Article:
The American Bird Conservancy (ABC) has worked with Washington College in Maryland to double its capacity to test and rate glass and other materials for their ability to deter bird collisions.
“It was easy to say yes to this partnership because of how incredible it is for bird conservation,” says Michael Hardesty, director of the river and field campus at Washington College. “The glass testing program represents the full spectrum of science moving to action.”
The glass testing tunnel at Washington College’s Foreman’s Branch Bird Observatory (FBBO) in Chestertown, Md., began operations last fall. Along with ABC’s existing test site at Carnegie Museum of Natural History’s Powdermill Avian Research Center in Rector, Pa., the new tunnel is one of just two facilities in North America that can test glass and provide a “bird-friendly” rating, called a Material Threat Factor. This rating system makes it easier for governments to enact bird-friendly policies and for architects to design safer buildings for birds.
“The tunnels may look funny on the outside, but inside is scientific apparatus that lets birds demonstrate for us what glass materials they see and what they will avoid,” says Christine Sheppard, director of ABC’s Glass Collisions Program.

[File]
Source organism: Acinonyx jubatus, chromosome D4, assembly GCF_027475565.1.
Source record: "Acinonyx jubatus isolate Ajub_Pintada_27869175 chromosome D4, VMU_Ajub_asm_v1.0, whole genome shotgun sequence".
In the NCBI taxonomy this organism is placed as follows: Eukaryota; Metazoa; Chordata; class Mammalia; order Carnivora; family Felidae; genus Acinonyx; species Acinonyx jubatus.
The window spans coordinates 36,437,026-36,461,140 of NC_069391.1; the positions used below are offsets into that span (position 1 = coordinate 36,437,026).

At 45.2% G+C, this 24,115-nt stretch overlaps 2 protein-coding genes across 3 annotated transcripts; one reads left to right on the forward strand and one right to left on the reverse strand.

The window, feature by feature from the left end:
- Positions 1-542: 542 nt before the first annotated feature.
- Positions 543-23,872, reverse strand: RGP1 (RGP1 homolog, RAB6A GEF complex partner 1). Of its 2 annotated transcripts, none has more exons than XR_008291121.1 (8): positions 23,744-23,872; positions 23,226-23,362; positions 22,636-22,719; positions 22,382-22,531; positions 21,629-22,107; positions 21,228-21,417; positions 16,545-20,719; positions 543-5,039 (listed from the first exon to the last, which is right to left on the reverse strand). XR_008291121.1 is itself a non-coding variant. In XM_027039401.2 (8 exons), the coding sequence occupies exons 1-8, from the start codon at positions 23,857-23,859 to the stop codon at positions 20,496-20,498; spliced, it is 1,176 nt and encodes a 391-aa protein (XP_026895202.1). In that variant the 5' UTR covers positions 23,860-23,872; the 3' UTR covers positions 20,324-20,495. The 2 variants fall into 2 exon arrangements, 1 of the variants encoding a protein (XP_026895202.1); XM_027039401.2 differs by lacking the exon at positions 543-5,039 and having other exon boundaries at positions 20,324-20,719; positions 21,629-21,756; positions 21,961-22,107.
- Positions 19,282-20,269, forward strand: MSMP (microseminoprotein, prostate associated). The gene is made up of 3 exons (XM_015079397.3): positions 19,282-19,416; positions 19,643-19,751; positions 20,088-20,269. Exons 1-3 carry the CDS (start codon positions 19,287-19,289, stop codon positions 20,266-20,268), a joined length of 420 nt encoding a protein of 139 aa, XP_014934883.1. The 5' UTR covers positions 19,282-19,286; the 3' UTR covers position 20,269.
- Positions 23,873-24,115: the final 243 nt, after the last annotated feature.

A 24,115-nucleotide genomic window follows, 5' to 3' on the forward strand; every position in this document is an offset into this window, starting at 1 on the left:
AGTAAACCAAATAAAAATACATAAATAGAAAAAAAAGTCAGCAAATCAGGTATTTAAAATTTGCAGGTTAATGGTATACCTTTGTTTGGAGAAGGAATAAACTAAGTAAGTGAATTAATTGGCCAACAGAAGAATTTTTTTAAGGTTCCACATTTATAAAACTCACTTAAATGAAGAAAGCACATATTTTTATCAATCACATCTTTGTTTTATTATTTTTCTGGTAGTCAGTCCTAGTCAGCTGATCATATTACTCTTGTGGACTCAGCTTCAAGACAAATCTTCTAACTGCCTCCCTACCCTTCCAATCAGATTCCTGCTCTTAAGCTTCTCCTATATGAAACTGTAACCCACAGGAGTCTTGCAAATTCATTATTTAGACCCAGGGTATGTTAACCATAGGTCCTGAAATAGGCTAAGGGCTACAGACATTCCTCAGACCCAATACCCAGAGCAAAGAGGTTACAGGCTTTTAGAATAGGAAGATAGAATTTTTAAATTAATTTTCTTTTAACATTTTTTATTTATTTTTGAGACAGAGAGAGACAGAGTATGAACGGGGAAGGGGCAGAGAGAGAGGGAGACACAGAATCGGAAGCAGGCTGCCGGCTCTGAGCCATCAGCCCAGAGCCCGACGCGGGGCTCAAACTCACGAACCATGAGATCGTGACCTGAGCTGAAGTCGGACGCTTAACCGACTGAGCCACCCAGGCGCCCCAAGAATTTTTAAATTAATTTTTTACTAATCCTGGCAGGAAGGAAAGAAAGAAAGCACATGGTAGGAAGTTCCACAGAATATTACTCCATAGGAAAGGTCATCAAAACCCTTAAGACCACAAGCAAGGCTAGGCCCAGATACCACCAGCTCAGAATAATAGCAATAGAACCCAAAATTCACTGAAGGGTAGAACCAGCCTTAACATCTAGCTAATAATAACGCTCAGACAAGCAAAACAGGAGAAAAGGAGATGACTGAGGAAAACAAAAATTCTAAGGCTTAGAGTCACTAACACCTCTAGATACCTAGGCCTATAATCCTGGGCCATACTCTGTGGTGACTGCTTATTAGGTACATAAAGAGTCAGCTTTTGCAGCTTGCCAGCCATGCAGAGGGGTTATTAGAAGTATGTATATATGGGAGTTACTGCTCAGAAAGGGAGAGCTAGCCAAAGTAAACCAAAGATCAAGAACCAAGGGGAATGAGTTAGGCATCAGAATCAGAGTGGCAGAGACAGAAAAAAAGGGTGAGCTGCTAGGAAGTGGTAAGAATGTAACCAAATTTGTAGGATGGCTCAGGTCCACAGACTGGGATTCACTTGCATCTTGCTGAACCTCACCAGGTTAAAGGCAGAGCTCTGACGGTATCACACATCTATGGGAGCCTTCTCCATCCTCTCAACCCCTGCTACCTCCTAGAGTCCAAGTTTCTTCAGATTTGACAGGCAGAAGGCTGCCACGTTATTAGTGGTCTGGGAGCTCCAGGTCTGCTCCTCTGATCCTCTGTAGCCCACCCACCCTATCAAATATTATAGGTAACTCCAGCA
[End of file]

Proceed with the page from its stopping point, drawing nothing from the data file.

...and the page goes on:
ABC began testing glass with its first tunnel in 2010. A bird is released into one end of the 24-foot-long tunnel in each trial. The bird flies toward the light at the other end, where there are two different panes of glass — a test pane and a clear glass pane. By studying the birds’ flight paths, ABC can assign the glass a Material Threat Factor score based on how many times birds fly toward the test pane; avoidance of the pane indicates that the birds can see and avoid the glass. According to ABC, the tested birds safely bounce off a mist net before reaching the glass, ensuring that no birds are harmed during testing. After a single test flight, each bird is released back into the wild.
Washington College’s FBBO site is on the migration route of frequent-collider species like the White-throated Sparrow, and researchers band more birds during migration here than at any other banding station in the country, according to ABC. The station has a rotating team of banders who monitor 92 nets spread over 55 acres. A tunnel technician, employed by Washington College, records and reviews videos of each flight, noting which pane of glass the bird flew toward.